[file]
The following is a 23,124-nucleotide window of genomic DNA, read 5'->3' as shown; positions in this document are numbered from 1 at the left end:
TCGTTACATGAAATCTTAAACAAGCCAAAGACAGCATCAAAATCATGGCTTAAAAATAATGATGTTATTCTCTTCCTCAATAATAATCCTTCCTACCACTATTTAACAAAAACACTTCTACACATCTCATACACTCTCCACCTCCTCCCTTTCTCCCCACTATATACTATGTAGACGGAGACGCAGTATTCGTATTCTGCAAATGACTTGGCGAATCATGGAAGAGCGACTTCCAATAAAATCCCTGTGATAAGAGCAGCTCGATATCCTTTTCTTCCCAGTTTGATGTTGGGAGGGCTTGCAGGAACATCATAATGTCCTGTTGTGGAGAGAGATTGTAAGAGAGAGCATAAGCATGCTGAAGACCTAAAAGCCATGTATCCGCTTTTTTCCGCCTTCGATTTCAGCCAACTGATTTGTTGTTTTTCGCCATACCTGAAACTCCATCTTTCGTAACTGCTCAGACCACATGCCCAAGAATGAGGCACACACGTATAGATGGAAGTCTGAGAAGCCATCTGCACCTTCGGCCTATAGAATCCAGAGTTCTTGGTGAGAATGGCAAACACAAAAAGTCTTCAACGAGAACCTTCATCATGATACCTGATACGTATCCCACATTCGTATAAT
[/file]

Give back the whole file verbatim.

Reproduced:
The following is a 23,124-nucleotide window of genomic DNA, read 5'->3' as shown; positions in this document are numbered from 1 at the left end:
TCGTTACATGAAATCTTAAACAAGCCAAAGACAGCATCAAAATCATGGCTTAAAAATAATGATGTTATTCTCTTCCTCAATAATAATCCTTCCTACCACTATTTAACAAAAACACTTCTACACATCTCATACACTCTCCACCTCCTCCCTTTCTCCCCACTATATACTATGTAGACGGAGACGCAGTATTCGTATTCTGCAAATGACTTGGCGAATCATGGAAGAGCGACTTCCAATAAAATCCCTGTGATAAGAGCAGCTCGATATCCTTTTCTTCCCAGTTTGATGTTGGGAGGGCTTGCAGGAACATCATAATGTCCTGTTGTGGAGAGAGATTGTAAGAGAGAGCATAAGCATGCTGAAGACCTAAAAGCCATGTATCCGCTTTTTTCCGCCTTCGATTTCAGCCAACTGATTTGTTGTTTTTCGCCATACCTGAAACTCCATCTTTCGTAACTGCTCAGACCACATGCCCAAGAATGAGGCACACACGTATAGATGGAAGTCTGAGAAGCCATCTGCACCTTCGGCCTATAGAATCCAGAGTTCTTGGTGAGAATGGCAAACACAAAAAGTCTTCAACGAGAACCTTCATCATGATACCTGATACGTATCCCACATTCGTATAAT